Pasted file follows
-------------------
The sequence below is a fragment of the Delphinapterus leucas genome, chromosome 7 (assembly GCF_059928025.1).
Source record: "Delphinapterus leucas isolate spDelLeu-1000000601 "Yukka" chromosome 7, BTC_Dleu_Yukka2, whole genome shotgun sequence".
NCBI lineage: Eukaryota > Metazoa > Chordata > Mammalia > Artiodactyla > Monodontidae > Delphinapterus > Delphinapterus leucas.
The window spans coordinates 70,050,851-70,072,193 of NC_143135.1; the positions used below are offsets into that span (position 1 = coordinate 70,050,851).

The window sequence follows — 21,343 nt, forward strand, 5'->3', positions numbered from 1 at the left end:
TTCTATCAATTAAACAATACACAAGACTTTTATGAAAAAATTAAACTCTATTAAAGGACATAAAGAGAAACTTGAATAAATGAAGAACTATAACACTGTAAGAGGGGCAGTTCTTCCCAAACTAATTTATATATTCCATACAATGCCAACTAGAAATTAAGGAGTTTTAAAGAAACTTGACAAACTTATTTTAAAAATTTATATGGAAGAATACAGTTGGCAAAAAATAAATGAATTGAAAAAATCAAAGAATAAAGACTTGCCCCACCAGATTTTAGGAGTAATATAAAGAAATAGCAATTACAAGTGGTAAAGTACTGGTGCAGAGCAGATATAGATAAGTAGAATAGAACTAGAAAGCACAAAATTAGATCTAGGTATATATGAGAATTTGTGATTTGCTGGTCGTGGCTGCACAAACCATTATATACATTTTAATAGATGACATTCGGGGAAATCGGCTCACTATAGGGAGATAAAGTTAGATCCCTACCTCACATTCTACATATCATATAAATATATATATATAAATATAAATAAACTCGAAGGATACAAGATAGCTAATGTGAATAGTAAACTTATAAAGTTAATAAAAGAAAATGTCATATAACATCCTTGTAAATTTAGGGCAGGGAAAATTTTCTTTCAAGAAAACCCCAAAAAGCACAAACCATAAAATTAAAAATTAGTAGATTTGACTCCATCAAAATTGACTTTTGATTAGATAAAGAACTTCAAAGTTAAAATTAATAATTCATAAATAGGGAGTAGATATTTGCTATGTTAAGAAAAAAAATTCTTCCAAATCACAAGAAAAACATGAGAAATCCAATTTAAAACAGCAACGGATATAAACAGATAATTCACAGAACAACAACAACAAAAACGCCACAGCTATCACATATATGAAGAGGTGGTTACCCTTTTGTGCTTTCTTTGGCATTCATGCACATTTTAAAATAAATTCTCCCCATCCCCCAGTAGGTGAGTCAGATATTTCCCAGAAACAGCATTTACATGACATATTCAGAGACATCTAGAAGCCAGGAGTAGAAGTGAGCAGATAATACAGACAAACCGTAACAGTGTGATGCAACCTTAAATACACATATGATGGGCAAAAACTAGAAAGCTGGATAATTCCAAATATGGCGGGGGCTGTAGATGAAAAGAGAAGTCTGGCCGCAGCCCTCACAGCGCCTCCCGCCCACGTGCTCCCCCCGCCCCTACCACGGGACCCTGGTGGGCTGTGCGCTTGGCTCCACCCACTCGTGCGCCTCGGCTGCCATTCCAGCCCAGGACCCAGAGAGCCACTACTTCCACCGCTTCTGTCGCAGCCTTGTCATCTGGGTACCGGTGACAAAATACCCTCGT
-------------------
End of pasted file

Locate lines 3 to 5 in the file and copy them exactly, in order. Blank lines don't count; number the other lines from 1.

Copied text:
NCBI lineage: Eukaryota > Metazoa > Chordata > Mammalia > Artiodactyla > Monodontidae > Delphinapterus > Delphinapterus leucas.
The window spans coordinates 70,050,851-70,072,193 of NC_143135.1; the positions used below are offsets into that span (position 1 = coordinate 70,050,851).

The window sequence follows — 21,343 nt, forward strand, 5'->3', positions numbered from 1 at the left end: